Dr Nicholas Malone


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Lecturer » Anthropology

Organisational units


  • Lecturer in Anthropology

Research | Current

I am anthropologist with a broad interest in the social and ecological lives of primates, especially those of apes and humans. Specifically, I seek to understand how the observed patterns of variability within and between taxa are simultaneously shaped by, and act as shaping factors of, evolutionary processes. Additionally, I strive to contribute to primate conservation through a commitment to engaging with local and extra-local efforts. Finally, I wish to situate the study of primates within the broader contexts of anthropology, history, and research ethics. My writing is informed by research experiences in Indonesia and the Democratic Republic of the Congo.

Teaching | Current


Course Title Availability in 2014
ANTHRO 245 Evolutionary Anthropology Today Semester 1
ANTHRO 349 Primate Behaviour, Ecology and Conservation Semester 2
ANTHRO 726 Advanced Biological Anthropology Semester 1 and 2 (Full year)
ANTHRO 749 Field Methods in Primatology Semester 1


Postgraduate supervision

Doctoral Supervision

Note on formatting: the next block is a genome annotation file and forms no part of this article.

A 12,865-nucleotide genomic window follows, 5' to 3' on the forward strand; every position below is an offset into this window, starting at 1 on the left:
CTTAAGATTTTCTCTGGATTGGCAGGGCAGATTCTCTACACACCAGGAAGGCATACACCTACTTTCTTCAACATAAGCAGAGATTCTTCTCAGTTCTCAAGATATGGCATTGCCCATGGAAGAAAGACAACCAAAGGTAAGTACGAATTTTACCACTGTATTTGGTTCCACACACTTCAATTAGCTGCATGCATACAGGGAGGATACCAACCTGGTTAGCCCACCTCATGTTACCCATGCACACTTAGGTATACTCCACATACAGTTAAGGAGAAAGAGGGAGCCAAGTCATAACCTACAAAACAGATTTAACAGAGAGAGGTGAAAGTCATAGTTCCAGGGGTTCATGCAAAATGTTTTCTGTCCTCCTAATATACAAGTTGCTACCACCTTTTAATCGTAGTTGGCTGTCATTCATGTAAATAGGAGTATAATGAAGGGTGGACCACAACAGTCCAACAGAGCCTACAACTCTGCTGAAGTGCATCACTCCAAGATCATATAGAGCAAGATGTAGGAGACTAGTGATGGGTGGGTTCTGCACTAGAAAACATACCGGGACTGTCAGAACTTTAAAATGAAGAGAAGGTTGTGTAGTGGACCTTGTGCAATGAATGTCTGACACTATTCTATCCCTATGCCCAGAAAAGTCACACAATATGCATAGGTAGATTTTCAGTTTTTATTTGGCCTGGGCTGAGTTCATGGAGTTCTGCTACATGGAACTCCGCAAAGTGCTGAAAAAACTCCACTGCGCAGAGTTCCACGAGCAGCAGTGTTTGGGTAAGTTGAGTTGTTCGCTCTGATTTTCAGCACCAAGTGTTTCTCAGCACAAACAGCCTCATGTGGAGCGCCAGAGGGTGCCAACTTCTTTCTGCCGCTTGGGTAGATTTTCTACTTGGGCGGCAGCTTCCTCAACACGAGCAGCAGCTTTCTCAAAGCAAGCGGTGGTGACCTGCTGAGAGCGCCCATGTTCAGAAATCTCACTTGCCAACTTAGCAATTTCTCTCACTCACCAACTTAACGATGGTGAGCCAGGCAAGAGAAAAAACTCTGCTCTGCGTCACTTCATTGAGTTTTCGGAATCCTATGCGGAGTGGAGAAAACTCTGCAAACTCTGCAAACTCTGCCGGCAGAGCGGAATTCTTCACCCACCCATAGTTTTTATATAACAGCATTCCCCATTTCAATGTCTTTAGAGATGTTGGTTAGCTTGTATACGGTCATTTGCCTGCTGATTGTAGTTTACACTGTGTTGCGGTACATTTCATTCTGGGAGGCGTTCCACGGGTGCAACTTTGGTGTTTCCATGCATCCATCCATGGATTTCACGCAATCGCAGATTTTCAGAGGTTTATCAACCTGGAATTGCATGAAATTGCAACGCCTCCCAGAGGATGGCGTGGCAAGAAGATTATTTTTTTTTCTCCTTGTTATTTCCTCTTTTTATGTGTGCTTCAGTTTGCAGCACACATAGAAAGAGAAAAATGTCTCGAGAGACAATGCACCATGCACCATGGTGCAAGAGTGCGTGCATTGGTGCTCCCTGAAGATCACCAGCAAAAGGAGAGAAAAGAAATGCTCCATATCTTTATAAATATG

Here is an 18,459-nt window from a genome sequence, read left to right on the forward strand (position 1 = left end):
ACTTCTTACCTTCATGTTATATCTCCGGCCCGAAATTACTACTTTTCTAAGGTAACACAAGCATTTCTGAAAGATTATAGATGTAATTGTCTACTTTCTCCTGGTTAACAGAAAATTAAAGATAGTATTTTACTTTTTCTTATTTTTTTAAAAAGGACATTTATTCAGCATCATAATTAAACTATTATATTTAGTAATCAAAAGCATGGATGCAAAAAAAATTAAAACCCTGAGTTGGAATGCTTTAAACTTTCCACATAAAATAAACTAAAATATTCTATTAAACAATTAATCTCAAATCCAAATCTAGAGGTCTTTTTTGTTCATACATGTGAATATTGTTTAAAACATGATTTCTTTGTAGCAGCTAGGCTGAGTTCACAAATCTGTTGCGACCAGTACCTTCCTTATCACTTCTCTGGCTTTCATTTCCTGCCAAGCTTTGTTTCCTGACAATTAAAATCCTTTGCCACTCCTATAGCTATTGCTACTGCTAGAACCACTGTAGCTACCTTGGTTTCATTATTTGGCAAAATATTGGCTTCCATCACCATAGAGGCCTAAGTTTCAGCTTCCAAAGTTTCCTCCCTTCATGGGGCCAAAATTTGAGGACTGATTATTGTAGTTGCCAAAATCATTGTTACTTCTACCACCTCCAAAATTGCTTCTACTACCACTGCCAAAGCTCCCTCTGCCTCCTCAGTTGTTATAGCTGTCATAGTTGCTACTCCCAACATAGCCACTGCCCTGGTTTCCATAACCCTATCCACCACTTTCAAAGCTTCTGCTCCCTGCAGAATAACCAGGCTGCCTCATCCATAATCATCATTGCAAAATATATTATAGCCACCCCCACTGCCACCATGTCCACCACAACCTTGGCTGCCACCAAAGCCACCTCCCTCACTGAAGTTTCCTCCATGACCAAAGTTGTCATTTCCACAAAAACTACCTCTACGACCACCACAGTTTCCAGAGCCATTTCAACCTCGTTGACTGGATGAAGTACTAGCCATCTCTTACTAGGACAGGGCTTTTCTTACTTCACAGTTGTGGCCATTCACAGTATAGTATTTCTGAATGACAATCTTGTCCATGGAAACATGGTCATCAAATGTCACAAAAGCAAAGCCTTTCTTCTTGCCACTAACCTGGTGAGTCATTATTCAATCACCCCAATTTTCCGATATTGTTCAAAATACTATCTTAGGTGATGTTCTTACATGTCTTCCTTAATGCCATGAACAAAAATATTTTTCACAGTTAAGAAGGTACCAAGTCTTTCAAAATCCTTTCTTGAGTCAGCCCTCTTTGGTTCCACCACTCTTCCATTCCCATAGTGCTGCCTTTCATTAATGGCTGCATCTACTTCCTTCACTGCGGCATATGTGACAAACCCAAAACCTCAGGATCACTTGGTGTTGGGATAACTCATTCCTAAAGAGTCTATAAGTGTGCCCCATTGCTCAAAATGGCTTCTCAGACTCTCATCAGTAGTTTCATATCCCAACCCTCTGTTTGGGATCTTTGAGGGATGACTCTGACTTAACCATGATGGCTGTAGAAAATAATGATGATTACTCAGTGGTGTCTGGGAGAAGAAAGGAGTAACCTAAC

2013 – Present: Shared Landscapes: The Human-Gorilla Interface and the Implications for Cross River Gorilla Conservation. Ms Alison Wade, PhD Thesis, Department of Anthropology.

2011 – Present: A Political Ecology of Javan Gibbon Conservation. Ms Megan Selby, PhD Thesis, School of Environment.


PhD Advisor, Anthropology

Selected publications and creative works (Research Outputs)

  • Malone, N., Wade, A. H., Fuentes, A., Riley, E. P., Remis, M., & Robinson, C. J. (2014). Ethnoprimatology: Critical interdisciplinarity and multispecies approaches in anthropology. CRITIQUE OF ANTHROPOLOGY, 34 (1), 8-29. 10.1177/0308275X13510188
  • Malone, N., Fuentes, A., & White, F. J. (2012). Variation in the Social Systems of Extant Hominoids: Comparative Insight into the Social Behavior of Early Hominins. International Journal of Primatology, 33 (6), 1251-1277. 10.1007/s10764-012-9617-0
  • Malone, N. (2009). The State of Biological Anthropology in 2008: Is Our Discipline Strong and Our Cause Just ?. AMERICAN ANTHROPOLOGIST, 111 (2), 146-152. 10.1111/j.1548-1433.2009.01107.x
    URL: http://hdl.handle.net/2292/12783

Contact details

Primary location

Level 7, Room 201E-722
Auckland 1010
New Zealand